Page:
With that bad moment, it’s important to remember them. Not to dwell on them, but to remember.
Remember the time you walked the dog in 103 degree weather.
Remember the trip to the ER.
Remember sharing bad advice or a dumb idea.
Some day, you’ll be able to use that precise moment to encourage someone else.
Some day, you’ll remember how much you loved that somebody and doing that thing wasn’t a chore but an expression of love.
This morning I received a notification — “You have a new memory.” I laugh at those notifications. They seem so silly.
New memories — pshaw. Memories are, by their very nature, sort of oldish.
This morning, though, I paused to look at my “new” memory.
Two years ago today, I was in Normandy.
Two years ago today, I first heard the story of British gliders landing in Normandy to take the Pegasus Bridge — gliders whose pilots used stopwatches and compasses to navigate, some landing a mere 47 yards from their objective. I’m still amazed at that feat.
Two years ago today, I stood in the Canadian cemetery in Normandy, France, and grieved for those young men whose names were carved in the stones there. So brave. So young. But such a beautiful place.
Five years ago today, I was watching Karl play tennis. He and his partner, Michael, were killing it.
Five years ago today, at about the same time, 1400 miles away, my first grandson was born.
I didn’t need a photo app on my phone or Facebook to remind me of that memory. I woke up thinking of him. (HAPPY BIRTHDAY, HENRY!!)
On the other hand, my father needed the memory prompts.
“Remember our trip to Normandy,” I asked him.
“When was that?” he replied.
“Two years ago today we went on our first tour.”
I handed him the photo book and memorabilia I had put together from that trip.
His eyes grew misty as he leafed through it all. He carefully unfolded the maps of the cemeteries and of Paris, studied them, and then folded and placed them back in the pocket of the book. I couldn’t tell if he remembered or not.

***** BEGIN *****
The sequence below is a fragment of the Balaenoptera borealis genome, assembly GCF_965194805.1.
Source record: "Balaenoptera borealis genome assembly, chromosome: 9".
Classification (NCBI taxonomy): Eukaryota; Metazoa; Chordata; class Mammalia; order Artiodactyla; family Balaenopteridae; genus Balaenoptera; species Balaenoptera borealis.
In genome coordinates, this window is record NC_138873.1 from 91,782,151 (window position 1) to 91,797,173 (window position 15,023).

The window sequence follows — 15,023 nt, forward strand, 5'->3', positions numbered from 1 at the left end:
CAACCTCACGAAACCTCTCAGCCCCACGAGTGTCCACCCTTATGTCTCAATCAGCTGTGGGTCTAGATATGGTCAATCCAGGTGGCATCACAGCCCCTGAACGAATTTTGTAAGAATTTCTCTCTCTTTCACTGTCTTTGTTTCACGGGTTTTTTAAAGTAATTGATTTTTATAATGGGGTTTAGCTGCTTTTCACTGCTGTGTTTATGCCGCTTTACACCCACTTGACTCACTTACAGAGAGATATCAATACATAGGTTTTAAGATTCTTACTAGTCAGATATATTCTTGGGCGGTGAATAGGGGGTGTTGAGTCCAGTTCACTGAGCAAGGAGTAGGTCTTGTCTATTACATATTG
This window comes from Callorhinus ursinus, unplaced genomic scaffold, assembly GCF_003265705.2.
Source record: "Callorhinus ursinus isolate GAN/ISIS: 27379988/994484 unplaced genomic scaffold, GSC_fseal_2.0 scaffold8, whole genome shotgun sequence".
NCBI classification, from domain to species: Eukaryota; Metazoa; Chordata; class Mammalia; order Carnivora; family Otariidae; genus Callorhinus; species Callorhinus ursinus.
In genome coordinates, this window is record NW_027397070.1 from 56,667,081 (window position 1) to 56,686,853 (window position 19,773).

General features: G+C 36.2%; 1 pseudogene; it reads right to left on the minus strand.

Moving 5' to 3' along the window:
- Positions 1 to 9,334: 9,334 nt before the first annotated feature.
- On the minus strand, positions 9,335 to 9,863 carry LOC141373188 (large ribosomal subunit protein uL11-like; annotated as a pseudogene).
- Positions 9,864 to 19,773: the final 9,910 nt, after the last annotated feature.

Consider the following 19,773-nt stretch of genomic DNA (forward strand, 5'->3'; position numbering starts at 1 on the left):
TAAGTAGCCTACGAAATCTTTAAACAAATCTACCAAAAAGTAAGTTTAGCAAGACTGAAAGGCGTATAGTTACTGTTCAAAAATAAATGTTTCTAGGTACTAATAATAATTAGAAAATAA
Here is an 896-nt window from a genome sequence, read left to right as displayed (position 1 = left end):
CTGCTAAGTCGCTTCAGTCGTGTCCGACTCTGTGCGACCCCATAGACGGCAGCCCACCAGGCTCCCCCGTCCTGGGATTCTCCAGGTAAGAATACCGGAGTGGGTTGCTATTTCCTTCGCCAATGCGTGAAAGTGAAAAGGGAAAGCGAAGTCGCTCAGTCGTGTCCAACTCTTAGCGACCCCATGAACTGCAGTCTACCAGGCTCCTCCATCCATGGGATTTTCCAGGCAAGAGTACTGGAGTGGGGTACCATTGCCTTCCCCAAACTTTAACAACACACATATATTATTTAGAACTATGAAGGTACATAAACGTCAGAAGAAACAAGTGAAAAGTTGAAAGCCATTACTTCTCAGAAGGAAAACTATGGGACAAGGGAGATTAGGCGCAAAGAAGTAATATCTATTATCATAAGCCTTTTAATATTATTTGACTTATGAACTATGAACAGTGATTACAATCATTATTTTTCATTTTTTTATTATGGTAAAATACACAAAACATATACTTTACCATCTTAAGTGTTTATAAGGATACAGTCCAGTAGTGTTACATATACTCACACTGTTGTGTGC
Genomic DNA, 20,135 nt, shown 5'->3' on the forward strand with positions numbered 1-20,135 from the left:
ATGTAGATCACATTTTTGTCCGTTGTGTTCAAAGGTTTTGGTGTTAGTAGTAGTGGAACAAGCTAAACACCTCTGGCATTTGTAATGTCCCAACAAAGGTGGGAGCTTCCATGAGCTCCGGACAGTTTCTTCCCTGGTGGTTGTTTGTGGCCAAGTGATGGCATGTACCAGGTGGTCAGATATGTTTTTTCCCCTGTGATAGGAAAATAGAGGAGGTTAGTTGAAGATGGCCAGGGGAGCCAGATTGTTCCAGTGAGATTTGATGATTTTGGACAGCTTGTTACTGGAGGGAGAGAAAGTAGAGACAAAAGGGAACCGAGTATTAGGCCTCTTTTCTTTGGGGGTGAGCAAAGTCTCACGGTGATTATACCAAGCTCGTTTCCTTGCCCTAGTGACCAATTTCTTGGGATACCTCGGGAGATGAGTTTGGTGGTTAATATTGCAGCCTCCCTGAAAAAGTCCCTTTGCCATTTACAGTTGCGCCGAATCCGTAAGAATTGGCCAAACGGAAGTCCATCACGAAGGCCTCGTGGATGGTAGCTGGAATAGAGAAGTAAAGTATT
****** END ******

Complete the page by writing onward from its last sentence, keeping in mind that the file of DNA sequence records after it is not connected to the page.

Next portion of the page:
“That was a good trip,” he said.
It was a good trip.
As we travel down this other road of forgetting who, what, and how, I often think, We’ll always have Normandy (and Paris, I suppose).
We are so obsessed with doing
that we have no time
and no imagination left
As a result,
men are valued
not for what they are
but for what they do
or what they have –
for their usefulness.
Thomas Merton, Conjectures of a Guilty Bystander
Although sometimes what a man has
— homemade shortbread sent for a birthday —
is because of who he is
and not because of what he has done.
While he has done a lot in his life,
more importantly he has been
Recently I found this photograph from 1982 of three of my sisters-in-law standing in front of my parents’ house.
Judging by their attire, the girls must have stopped by the house after a soccer game. Bud and I were in Syracuse, so they stopped by to see my family. My family and the Zaengle family are intertwined in so many ways.
A few years later, Mary, the one in the middle, lived with my parents for a while. I can remember my father telling me how much he liked to see the wild outfits that Mary wore. She was (and is) much more fashion-forward than I will ever be.
I asked Mary if she had any stories to tell about my father from when she lived there. She said,
The picture of a gentleman. Steady and calm.
I always appreciated being able to live with your family. I loved that DP was always still awake when I got home from work, even if I worked later than normal. He said that he liked to see what crazy outfit I was wearing but it felt to me like he wanted to be sure I was safe and sound. I never felt like an inconvenience but more an instant part of the family.
Whenever we were just talking, about nothing in particular, he was always attentive. He had time to talk and never made you feel like he had to get going. Little things like that stuck out to me.
Classy, cool dude.
My parents were role-models for hospitality. They welcomed so many people into their home.
Monti, my brother Peter’s friend, also stayed with my parents for a few years. He sent this to us before my father’s birthday party.